SAMPLE ALL THE FLAVORS!Increasingly, Vanderbilt instructors are incorporating blogs into their course design. Course Blogs at Vanderbilt is a mash-up of live feeds representing a wide variety of Vanderbilt courses that use blogging to help students reflect on, comment about, and introduce new ideas to course material. Click on the blog title to view the originating course blog. You can also click on the Participating Blogs tab for links to each blog.
ADD YOUR COURSE BLOG TO THIS SITE!Are you administering or participating in a course blog as at Vanderbilt? SEND US THE URL and we'll include it on this site.
Author Archives: mufrazio
It all began with my seventh grade English teacher, Ms. Leon. Your typical Los Angeles bipolar weather: a mixture of cold wind with hot sun rays beaming right at your skin. Class resumed right after nutrition. I recall her standing at the center of the room, everyone’s eyes glaring at her presence. She began pacing […] Continue reading
Animals are a species that have learned to live by a popular phrase: “Survival of the fittest.” This idea of animals being “survivalist” in the world can be seen in book 2 of William Blake’s “Milton.” For example, he goes on to write that “All animals upon the Earth are prepared in strength / To […] Continue reading
Milton needs to “go down to self annihilation and eternal death” because he is the “Poetic Genius” who protects “Divine Humanity” (The Prophetic Books of William Blake). This idea of being the protector of the people correlates with the crucifixion of Jesus Christ. According to the Bible, Jesus Christ died in order to save humanity […] Continue reading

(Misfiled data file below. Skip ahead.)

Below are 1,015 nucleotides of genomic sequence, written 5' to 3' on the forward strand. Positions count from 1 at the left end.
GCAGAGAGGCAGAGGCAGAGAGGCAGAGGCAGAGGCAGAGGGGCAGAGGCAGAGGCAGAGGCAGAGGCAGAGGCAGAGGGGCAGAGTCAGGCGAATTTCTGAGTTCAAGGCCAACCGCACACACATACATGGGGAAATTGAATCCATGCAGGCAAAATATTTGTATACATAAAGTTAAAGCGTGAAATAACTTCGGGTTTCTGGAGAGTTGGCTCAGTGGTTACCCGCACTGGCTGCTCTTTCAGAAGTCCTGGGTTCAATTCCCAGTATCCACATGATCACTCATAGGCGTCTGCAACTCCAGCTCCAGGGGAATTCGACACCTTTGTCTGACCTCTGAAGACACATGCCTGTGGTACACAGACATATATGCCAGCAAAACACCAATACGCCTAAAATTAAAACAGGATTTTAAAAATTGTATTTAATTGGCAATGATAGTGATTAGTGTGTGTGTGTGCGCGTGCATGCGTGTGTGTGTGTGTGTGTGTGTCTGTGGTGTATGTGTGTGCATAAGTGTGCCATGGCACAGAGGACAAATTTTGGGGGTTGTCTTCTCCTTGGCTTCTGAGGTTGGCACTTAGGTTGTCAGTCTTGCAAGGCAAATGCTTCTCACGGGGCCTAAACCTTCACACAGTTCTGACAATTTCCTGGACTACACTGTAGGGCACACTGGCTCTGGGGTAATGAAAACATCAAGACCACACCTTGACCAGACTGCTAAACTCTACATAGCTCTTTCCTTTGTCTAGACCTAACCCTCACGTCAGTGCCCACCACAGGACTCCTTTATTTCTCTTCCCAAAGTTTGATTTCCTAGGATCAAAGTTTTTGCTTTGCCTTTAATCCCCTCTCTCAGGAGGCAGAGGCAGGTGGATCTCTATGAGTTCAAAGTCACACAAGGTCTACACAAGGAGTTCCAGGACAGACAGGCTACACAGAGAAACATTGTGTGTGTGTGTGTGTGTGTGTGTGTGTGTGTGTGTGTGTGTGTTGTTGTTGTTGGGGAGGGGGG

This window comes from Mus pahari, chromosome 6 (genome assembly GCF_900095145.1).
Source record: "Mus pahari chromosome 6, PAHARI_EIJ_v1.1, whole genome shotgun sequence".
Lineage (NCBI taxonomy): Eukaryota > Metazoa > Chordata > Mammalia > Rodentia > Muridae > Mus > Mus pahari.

Reading William Blake’s, “Europe: A Prophecy,” a sense of irony in his decision to coin “eternal” and “worms” in the same sentence can be seen: “That an Eternal life awaits the worms of sixty winters” (Blake, A Prophecy). When the image and associations of worms cross one’s mind, usually death, decay, and dirt are evoked. […] Continue reading
William Blake mentions a diverse set of topics throughout his writing. Much of his writing we’ve read thus far consists of innocence, womanhood, and the distinction between “good” and “evil.” This religious theme and connotations of good and evil can be explicitly seen in Blake’s “A Memorable Fancy.” For instance, the speaker goes on to […] Continue reading
According to Moravian beliefs, the only way individuals can fully have a successful relationship with God is through their senses and the spiritual experiences they encounter with these senses. In Marsha Keith Schuchard’s article, Young William Blake and the Moravian Tradition of Visionary Art, she points out several Moravian images, themes, and element that actually […] Continue reading
William Blake’s “Proverbs of Hell” are astonishing in so many levels. First of all, when I think of the word “proverb” I associate it with a religious connotation – The Book of Proverbs – and how it’s meant to inform people on how to live their life “truthfully” and “correctly” by honoring God; e.g. “Trust […] Continue reading
In William Blake’s “Infant Joy,” he immediately presents the reader with a new born child who asserts nothing but happiness: “‘I happy am, / Joy is my name.’” (lines 4 – 5). While the child may not have a name, he/she lets the world know of their own internal state of blissfulness. Before being exposed […] Continue reading
He abandoned me at my worst. He left me at my best. He was nowhere to be found when I needed him the most. Why? How? Was there any emotion, any pain that traveled through his veins when he walked away? Did he stop at the door, a feeling of regret possibly crossing his mind? […] Continue reading
My understanding from Blake’s critique is that every individual is born with two things: 1. innate abilities and 2. things that are learned throughout one’s life time. When it comes to art, however, it’s something one either knows how to do exceedingly well or is simply learned through experience. In The Lacoon, the quote “Israel […] Continue reading